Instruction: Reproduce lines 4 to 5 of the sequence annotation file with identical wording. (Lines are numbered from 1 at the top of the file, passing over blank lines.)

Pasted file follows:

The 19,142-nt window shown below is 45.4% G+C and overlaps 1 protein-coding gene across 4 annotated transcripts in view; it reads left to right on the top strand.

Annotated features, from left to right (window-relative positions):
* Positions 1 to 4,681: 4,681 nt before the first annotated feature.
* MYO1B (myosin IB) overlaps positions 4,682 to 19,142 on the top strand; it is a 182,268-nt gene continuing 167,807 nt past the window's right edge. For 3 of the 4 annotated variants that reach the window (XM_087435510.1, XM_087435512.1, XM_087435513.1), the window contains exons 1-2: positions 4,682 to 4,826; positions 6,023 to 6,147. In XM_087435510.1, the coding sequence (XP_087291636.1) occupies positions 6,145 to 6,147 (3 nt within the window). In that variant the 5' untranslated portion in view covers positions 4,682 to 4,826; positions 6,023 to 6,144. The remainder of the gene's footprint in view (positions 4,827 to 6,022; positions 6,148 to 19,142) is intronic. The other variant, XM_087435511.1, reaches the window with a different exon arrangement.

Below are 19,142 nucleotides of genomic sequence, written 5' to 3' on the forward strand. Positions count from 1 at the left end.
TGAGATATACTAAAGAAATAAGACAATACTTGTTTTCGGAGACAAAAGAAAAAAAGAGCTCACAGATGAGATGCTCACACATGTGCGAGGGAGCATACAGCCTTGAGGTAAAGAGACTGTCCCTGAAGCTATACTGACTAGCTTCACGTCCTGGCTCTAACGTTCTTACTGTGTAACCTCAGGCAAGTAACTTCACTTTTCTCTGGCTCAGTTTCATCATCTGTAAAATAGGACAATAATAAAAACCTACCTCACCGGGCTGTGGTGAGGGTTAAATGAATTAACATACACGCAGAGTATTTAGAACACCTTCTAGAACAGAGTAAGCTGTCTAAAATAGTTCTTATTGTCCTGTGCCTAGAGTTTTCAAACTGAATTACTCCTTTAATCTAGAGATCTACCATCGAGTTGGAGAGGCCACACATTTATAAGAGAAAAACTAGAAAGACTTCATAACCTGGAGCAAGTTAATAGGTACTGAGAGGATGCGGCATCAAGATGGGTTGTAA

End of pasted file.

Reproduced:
* MYO1B (myosin IB) overlaps positions 4,682 to 19,142 on the top strand; it is a 182,268-nt gene continuing 167,807 nt past the window's right edge. For 3 of the 4 annotated variants that reach the window (XM_087435510.1, XM_087435512.1, XM_087435513.1), the window contains exons 1-2: positions 4,682 to 4,826; positions 6,023 to 6,147. In XM_087435510.1, the coding sequence (XP_087291636.1) occupies positions 6,145 to 6,147 (3 nt within the window). In that variant the 5' untranslated portion in view covers positions 4,682 to 4,826; positions 6,023 to 6,144. The remainder of the gene's footprint in view (positions 4,827 to 6,022; positions 6,148 to 19,142) is intronic. The other variant, XM_087435511.1, reaches the window with a different exon arrangement.

Below are 19,142 nucleotides of genomic sequence, written 5' to 3' on the forward strand. Positions count from 1 at the left end.